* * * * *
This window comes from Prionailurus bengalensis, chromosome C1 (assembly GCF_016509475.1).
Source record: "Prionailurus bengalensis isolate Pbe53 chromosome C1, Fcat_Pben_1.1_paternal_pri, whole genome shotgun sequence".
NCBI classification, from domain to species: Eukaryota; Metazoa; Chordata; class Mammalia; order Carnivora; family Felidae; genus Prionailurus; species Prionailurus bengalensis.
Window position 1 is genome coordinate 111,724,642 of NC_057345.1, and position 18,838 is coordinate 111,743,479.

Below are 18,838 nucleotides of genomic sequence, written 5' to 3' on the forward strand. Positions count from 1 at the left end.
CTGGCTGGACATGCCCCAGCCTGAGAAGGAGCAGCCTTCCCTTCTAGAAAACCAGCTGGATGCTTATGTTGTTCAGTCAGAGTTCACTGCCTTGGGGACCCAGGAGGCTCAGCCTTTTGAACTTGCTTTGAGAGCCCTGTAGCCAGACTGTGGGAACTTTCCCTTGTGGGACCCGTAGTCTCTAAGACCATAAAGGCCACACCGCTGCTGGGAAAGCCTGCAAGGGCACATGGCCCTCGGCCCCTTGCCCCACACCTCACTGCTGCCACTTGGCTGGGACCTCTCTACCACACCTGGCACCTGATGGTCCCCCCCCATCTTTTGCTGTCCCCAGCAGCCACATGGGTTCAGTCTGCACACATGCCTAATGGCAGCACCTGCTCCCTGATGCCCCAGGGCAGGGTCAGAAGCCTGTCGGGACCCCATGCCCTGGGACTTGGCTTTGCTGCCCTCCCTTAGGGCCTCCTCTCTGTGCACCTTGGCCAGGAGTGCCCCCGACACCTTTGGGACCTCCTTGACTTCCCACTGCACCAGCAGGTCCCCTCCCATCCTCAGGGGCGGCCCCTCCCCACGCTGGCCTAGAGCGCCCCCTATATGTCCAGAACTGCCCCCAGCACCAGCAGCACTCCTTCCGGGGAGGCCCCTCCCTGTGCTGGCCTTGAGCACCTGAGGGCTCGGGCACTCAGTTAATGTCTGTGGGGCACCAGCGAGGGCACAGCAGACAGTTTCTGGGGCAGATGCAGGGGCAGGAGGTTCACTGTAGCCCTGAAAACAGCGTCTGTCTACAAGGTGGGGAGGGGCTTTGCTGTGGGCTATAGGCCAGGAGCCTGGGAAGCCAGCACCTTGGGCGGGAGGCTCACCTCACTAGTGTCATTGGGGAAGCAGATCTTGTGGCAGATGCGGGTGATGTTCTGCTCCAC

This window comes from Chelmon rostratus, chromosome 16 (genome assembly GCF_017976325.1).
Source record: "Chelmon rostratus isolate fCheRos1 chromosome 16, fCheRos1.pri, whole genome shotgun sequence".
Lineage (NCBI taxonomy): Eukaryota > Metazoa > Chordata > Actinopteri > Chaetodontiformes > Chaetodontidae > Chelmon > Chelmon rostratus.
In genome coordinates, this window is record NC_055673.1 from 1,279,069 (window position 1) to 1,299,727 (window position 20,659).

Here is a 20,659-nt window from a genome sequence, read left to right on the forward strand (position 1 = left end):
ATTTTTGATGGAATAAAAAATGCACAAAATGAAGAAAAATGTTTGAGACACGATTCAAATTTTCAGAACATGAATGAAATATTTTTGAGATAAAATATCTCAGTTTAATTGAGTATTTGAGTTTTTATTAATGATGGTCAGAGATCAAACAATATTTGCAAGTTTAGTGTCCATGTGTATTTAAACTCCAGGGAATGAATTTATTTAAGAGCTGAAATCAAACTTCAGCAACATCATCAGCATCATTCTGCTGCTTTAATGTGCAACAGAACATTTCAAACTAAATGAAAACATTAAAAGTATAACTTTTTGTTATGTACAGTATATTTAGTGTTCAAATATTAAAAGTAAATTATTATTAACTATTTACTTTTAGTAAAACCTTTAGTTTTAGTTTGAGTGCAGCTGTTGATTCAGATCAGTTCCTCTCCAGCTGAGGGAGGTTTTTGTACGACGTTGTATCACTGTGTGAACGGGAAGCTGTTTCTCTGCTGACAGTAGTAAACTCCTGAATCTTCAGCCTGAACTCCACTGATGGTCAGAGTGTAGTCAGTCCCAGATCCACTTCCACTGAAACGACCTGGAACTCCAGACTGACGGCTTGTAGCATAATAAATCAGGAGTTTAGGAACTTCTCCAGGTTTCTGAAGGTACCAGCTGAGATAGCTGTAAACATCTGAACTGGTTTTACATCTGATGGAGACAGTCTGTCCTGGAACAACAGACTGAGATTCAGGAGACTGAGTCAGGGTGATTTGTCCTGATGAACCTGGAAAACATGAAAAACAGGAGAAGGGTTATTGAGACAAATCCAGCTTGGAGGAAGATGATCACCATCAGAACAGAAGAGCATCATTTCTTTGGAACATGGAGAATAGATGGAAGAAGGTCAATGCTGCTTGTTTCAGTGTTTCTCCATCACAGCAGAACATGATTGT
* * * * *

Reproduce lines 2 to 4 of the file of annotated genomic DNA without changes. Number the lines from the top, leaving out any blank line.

Source record: "Prionailurus bengalensis isolate Pbe53 chromosome C1, Fcat_Pben_1.1_paternal_pri, whole genome shotgun sequence".
NCBI classification, from domain to species: Eukaryota; Metazoa; Chordata; class Mammalia; order Carnivora; family Felidae; genus Prionailurus; species Prionailurus bengalensis.
Window position 1 is genome coordinate 111,724,642 of NC_057345.1, and position 18,838 is coordinate 111,743,479.